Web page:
Hi everyone, Martin here. As I mentioned last week, over the weekend I was given the opportunity to visit one of the UK Jamboree Units at their training camp. I had been invited by one of their Unit Leaders whom I had worked with in Iceland at the World Scout Moot in 2017. I left work late, as I always seem to do these days, and set off cross-country to head South, then East then South again so I came off the A1(M) at Junction 62 for the Durham City Park and ride, then five minutes later I pulled into the car-park of Moor House Adventure Centre. A couple of hours later the members of UK Unit 30, The Angels of the North from County Durham, arrived.
I hung back for the first night and watched the unit and how they interacted with each other. I have to admit it was really weird. Those of you who have read our “Meet the Team” page will be aware that my first Jamboree experience, and my second ever international camp, was the 21st World Scout Jamboree, held way back in 2007. I attended that Jamboree with UK Unit 060, West Lancashire (as I was an Explorer there many moons ago). As I looked around the hall at Moor House at the social groups that were forming and the way people were interacting with each other it took me back twelve or thirteen years to when I was a participant. The names and faces were different, but I could have sworn all my unit were there. The personalities I remember going to my Jamboree with were present in that room in a very strange way.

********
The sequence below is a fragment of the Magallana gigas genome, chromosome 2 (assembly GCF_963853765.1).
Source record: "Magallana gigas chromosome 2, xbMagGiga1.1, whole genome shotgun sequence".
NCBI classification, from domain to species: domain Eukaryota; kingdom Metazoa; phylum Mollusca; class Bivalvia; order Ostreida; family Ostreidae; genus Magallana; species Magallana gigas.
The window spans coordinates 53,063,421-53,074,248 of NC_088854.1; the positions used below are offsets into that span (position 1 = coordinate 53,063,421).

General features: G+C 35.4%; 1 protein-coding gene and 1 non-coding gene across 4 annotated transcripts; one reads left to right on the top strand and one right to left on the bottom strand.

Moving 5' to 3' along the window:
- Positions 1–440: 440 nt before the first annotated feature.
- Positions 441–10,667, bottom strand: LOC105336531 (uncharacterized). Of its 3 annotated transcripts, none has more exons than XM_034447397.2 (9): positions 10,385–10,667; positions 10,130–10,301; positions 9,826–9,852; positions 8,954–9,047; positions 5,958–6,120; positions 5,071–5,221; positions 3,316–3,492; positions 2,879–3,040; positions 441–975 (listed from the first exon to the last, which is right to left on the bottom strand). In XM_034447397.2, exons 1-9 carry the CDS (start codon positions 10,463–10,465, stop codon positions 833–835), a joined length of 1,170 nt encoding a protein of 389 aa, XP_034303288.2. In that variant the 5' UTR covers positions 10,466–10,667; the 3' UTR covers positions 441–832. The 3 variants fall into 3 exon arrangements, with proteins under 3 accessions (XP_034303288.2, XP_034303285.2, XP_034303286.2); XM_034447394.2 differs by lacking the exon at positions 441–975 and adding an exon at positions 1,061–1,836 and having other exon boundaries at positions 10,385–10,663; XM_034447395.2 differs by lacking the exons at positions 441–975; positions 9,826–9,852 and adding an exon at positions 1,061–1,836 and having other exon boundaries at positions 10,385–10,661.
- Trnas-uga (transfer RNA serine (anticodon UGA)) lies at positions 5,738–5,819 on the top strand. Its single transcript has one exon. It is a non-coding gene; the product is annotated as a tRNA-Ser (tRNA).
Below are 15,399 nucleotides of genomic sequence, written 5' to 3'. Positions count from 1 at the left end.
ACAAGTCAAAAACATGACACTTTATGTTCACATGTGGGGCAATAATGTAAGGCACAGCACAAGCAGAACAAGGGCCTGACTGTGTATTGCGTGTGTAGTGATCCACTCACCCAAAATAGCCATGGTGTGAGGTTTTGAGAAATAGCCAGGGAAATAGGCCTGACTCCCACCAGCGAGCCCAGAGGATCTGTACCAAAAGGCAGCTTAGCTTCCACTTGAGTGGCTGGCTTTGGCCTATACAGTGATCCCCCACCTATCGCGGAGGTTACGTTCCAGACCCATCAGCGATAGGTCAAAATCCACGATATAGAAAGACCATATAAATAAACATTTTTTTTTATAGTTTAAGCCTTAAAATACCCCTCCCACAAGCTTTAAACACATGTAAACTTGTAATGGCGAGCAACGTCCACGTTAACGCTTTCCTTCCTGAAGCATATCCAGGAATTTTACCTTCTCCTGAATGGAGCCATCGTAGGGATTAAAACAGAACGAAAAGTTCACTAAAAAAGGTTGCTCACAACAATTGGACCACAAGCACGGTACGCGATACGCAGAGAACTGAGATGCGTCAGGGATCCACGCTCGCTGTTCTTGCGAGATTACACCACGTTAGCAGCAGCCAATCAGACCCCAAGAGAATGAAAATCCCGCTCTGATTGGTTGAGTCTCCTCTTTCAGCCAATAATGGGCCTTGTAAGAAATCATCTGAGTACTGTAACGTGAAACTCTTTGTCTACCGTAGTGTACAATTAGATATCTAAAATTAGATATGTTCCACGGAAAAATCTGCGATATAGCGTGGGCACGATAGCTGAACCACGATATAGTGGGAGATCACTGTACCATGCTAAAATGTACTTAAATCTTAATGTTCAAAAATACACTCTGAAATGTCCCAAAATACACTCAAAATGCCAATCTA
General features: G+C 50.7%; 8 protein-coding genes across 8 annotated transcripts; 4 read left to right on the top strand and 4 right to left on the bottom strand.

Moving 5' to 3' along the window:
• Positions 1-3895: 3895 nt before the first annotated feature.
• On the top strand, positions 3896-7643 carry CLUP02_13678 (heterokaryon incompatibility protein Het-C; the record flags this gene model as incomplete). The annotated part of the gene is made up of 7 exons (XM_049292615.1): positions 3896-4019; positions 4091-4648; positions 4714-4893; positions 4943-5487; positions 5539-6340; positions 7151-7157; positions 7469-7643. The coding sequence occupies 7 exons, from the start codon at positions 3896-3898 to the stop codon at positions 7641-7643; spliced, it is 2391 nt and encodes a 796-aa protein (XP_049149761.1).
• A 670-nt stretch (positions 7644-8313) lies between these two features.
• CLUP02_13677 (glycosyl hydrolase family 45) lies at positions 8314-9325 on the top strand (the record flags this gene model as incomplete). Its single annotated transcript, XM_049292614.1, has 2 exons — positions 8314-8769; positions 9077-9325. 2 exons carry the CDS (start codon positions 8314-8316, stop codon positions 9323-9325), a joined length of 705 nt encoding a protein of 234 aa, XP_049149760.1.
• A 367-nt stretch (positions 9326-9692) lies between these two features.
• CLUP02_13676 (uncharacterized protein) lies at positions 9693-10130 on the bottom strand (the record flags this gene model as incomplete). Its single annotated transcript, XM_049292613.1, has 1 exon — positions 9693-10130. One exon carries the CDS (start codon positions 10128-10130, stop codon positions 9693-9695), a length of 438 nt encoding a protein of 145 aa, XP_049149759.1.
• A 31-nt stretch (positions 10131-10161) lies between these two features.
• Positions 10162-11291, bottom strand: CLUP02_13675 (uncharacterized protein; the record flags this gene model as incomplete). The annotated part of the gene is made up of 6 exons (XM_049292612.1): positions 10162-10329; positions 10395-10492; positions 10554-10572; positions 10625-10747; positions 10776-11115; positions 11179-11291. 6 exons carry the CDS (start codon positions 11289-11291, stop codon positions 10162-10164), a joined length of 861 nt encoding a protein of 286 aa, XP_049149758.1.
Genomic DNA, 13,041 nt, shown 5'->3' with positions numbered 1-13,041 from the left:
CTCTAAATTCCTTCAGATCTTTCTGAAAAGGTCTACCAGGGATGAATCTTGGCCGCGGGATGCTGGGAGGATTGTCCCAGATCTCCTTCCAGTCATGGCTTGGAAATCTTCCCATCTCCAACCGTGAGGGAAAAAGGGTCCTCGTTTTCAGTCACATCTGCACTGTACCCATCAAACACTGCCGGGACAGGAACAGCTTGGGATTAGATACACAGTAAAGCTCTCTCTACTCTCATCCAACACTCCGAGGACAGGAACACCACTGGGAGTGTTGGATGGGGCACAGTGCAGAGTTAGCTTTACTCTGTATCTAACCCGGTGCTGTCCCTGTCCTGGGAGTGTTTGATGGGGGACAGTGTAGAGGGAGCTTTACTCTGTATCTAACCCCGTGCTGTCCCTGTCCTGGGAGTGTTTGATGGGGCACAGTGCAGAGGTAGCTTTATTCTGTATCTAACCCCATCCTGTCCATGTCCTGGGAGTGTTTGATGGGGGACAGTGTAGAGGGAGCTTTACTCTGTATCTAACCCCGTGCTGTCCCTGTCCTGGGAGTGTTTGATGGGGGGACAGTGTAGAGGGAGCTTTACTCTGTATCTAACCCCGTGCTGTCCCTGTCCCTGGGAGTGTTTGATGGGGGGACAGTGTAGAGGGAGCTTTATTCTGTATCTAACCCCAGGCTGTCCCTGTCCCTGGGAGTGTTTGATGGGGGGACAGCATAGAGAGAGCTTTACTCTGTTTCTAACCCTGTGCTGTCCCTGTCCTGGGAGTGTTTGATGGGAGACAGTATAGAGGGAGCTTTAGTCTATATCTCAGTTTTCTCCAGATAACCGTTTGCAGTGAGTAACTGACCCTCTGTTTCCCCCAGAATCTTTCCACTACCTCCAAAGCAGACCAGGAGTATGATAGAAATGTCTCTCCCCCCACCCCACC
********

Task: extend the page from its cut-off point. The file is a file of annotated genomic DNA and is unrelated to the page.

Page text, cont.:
On the Saturday I was asked to run a session on Jamboree life with another member of the IST who had been a participant in Japan. Here we talked all things from sleep and hydration to Donald Trump and gun control. I won’t delve into too much detail at this stage because some of what was discussed will form the basis of further top tips posts, but it was interesting to see. We talked about the high-adrenaline activities, the zip-line, the BMXing, the water-sports day, and the less physically intense days like the Global Development Village and the Faiths and Beliefs Zone. We also spoke about Culture Day and how this tends to run and some ideas they had for it. On Saturday evening we had Christmas dinner (which was slightly odd in January).